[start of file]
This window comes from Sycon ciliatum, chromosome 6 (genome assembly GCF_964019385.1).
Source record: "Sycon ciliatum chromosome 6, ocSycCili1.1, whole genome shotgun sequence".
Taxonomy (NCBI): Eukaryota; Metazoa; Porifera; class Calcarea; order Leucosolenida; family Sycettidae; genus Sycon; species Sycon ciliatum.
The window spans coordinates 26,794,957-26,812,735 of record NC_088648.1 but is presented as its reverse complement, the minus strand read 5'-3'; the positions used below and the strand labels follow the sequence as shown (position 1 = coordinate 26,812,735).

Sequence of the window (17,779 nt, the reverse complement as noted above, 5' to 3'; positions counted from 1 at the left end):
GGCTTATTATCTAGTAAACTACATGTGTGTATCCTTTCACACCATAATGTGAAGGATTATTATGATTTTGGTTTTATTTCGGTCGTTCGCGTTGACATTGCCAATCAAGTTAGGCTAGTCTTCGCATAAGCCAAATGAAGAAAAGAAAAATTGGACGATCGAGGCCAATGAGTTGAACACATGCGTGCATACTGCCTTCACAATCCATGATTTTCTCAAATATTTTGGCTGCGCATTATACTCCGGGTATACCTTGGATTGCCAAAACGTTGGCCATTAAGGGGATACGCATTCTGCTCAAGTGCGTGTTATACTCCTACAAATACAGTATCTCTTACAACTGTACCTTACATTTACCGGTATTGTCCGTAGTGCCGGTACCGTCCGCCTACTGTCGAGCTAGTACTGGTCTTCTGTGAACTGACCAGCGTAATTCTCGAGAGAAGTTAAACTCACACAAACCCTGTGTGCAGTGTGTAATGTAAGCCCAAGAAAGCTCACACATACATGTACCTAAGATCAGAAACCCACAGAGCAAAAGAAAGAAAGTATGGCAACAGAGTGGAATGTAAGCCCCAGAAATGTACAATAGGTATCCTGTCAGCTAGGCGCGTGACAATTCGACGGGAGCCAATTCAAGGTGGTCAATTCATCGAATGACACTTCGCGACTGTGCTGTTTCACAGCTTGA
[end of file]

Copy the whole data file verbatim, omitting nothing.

This window comes from Sycon ciliatum, chromosome 6 (genome assembly GCF_964019385.1).
Source record: "Sycon ciliatum chromosome 6, ocSycCili1.1, whole genome shotgun sequence".
Taxonomy (NCBI): Eukaryota; Metazoa; Porifera; class Calcarea; order Leucosolenida; family Sycettidae; genus Sycon; species Sycon ciliatum.
The window spans coordinates 26,794,957-26,812,735 of record NC_088648.1 but is presented as its reverse complement, the minus strand read 5'-3'; the positions used below and the strand labels follow the sequence as shown (position 1 = coordinate 26,812,735).

Sequence of the window (17,779 nt, the reverse complement as noted above, 5' to 3'; positions counted from 1 at the left end):
GGCTTATTATCTAGTAAACTACATGTGTGTATCCTTTCACACCATAATGTGAAGGATTATTATGATTTTGGTTTTATTTCGGTCGTTCGCGTTGACATTGCCAATCAAGTTAGGCTAGTCTTCGCATAAGCCAAATGAAGAAAAGAAAAATTGGACGATCGAGGCCAATGAGTTGAACACATGCGTGCATACTGCCTTCACAATCCATGATTTTCTCAAATATTTTGGCTGCGCATTATACTCCGGGTATACCTTGGATTGCCAAAACGTTGGCCATTAAGGGGATACGCATTCTGCTCAAGTGCGTGTTATACTCCTACAAATACAGTATCTCTTACAACTGTACCTTACATTTACCGGTATTGTCCGTAGTGCCGGTACCGTCCGCCTACTGTCGAGCTAGTACTGGTCTTCTGTGAACTGACCAGCGTAATTCTCGAGAGAAGTTAAACTCACACAAACCCTGTGTGCAGTGTGTAATGTAAGCCCAAGAAAGCTCACACATACATGTACCTAAGATCAGAAACCCACAGAGCAAAAGAAAGAAAGTATGGCAACAGAGTGGAATGTAAGCCCCAGAAATGTACAATAGGTATCCTGTCAGCTAGGCGCGTGACAATTCGACGGGAGCCAATTCAAGGTGGTCAATTCATCGAATGACACTTCGCGACTGTGCTGTTTCACAGCTTGA